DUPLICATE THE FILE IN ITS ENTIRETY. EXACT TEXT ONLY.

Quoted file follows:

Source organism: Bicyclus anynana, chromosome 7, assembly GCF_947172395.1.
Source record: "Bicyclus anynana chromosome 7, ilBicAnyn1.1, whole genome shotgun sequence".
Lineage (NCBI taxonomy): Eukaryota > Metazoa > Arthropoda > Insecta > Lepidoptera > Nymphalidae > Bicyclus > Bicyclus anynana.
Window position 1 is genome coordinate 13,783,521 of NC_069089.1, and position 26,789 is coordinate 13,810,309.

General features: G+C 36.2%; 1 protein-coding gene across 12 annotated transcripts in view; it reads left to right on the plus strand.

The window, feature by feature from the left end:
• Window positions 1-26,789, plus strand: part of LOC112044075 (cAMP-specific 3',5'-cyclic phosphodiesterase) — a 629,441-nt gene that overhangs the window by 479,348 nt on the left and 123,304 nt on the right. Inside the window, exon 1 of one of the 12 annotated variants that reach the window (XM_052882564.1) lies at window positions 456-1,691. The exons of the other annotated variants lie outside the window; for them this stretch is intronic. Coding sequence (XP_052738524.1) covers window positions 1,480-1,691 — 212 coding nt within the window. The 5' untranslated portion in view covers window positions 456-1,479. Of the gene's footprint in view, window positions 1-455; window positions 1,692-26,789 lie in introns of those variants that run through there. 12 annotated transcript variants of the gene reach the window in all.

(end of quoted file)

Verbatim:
Source organism: Bicyclus anynana, chromosome 7, assembly GCF_947172395.1.
Source record: "Bicyclus anynana chromosome 7, ilBicAnyn1.1, whole genome shotgun sequence".
Lineage (NCBI taxonomy): Eukaryota > Metazoa > Arthropoda > Insecta > Lepidoptera > Nymphalidae > Bicyclus > Bicyclus anynana.
Window position 1 is genome coordinate 13,783,521 of NC_069089.1, and position 26,789 is coordinate 13,810,309.

General features: G+C 36.2%; 1 protein-coding gene across 12 annotated transcripts in view; it reads left to right on the plus strand.

The window, feature by feature from the left end:
• Window positions 1-26,789, plus strand: part of LOC112044075 (cAMP-specific 3',5'-cyclic phosphodiesterase) — a 629,441-nt gene that overhangs the window by 479,348 nt on the left and 123,304 nt on the right. Inside the window, exon 1 of one of the 12 annotated variants that reach the window (XM_052882564.1) lies at window positions 456-1,691. The exons of the other annotated variants lie outside the window; for them this stretch is intronic. Coding sequence (XP_052738524.1) covers window positions 1,480-1,691 — 212 coding nt within the window. The 5' untranslated portion in view covers window positions 456-1,479. Of the gene's footprint in view, window positions 1-455; window positions 1,692-26,789 lie in introns of those variants that run through there. 12 annotated transcript variants of the gene reach the window in all.